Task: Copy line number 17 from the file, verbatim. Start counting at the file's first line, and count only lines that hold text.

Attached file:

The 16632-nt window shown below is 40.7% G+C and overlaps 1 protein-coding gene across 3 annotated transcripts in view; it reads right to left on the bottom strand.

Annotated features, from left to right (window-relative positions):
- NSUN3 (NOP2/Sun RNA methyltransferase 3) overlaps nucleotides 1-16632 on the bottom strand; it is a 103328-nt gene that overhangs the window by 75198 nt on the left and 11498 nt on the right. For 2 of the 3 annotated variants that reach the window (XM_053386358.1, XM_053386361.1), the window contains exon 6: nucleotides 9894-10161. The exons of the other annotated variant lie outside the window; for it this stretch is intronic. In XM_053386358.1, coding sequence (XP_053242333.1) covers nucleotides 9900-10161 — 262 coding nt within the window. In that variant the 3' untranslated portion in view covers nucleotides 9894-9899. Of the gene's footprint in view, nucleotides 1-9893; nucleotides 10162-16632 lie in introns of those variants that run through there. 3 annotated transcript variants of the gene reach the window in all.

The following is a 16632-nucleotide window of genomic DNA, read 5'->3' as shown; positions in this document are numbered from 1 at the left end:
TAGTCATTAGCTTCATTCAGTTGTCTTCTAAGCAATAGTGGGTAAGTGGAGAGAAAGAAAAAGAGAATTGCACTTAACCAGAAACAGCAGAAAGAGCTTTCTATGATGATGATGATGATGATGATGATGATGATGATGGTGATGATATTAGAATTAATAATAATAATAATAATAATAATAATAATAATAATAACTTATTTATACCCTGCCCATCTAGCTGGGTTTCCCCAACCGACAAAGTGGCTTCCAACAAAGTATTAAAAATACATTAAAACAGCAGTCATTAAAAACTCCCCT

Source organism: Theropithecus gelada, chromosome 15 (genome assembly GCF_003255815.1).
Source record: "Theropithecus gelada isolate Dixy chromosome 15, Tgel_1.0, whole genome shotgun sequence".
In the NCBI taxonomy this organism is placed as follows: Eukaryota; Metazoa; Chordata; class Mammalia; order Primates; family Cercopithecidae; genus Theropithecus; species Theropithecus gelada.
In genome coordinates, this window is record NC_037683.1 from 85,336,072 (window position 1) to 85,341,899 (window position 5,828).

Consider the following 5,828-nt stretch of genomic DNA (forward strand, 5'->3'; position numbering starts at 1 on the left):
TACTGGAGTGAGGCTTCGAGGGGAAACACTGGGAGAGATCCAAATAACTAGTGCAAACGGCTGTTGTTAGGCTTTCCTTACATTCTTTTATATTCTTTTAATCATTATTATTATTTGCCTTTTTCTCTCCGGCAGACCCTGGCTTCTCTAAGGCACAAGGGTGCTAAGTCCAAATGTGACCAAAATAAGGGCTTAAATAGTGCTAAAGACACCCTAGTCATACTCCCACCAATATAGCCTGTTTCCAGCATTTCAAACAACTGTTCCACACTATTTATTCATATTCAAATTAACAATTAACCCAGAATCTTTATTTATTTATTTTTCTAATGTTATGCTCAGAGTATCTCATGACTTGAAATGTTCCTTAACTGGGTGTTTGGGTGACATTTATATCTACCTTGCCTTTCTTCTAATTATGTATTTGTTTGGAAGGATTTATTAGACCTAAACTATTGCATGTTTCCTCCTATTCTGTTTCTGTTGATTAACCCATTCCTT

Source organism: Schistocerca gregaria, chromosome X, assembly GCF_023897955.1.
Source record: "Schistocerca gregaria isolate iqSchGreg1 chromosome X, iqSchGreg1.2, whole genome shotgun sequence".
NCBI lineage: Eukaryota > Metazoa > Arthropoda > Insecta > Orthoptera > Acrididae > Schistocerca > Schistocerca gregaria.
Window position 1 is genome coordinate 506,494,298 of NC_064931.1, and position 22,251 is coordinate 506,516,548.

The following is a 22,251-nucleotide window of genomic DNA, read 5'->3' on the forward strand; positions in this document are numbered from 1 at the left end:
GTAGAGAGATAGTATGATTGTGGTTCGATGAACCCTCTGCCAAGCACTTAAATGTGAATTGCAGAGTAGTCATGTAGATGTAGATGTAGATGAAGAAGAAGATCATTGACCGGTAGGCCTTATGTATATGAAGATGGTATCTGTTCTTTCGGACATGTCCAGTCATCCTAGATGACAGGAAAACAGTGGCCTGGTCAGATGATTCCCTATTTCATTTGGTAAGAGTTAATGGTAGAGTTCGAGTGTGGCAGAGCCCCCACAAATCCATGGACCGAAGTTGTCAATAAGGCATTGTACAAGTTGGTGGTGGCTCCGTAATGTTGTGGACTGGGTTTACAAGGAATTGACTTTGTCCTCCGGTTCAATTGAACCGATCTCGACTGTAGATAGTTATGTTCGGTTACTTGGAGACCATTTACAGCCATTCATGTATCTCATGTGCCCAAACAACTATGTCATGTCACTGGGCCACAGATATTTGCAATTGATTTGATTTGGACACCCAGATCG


GTAGAGAGATAGTATGATTGTGGTTCGATGAACCCTCTGCCAAGCACTTAAATGTGAATTGCAGAGTAGTCATGTAGATGTAGATGTAGATGAAGAAGAAGATCATTGACCGGTAGGCCTTATGTATATGAAGATGGTATCTGTTCTTTCGGACATGTCCAGTCATCCTAGATGACAGGAAAACAGTGGCCTGGTCAGATGATTCCCTATTTCATTTGGTAAGAGTTAATGGTAGAGTTCGAGTGTGGCAGAGCCCCCACAAATCCATGGACCGAAGTTGTCAATAAGGCATTGTACAAGTTGGTGGTGGCTCCGTAATGTTGTGGACTGGGTTTACAAGGAATTGACTTTGTCCTCCGGTTCAATTGAACCGATCTCGACTGTAGATAGTTATGTTCGGTTACTTGGAGACCATTTACAGCCATTCATGTATCTCATGTGCCCAAACAACTATGTCATGTCACTGGGCCACAGATATTTGCAATTGATTTGATTTGGACACCCAGATCG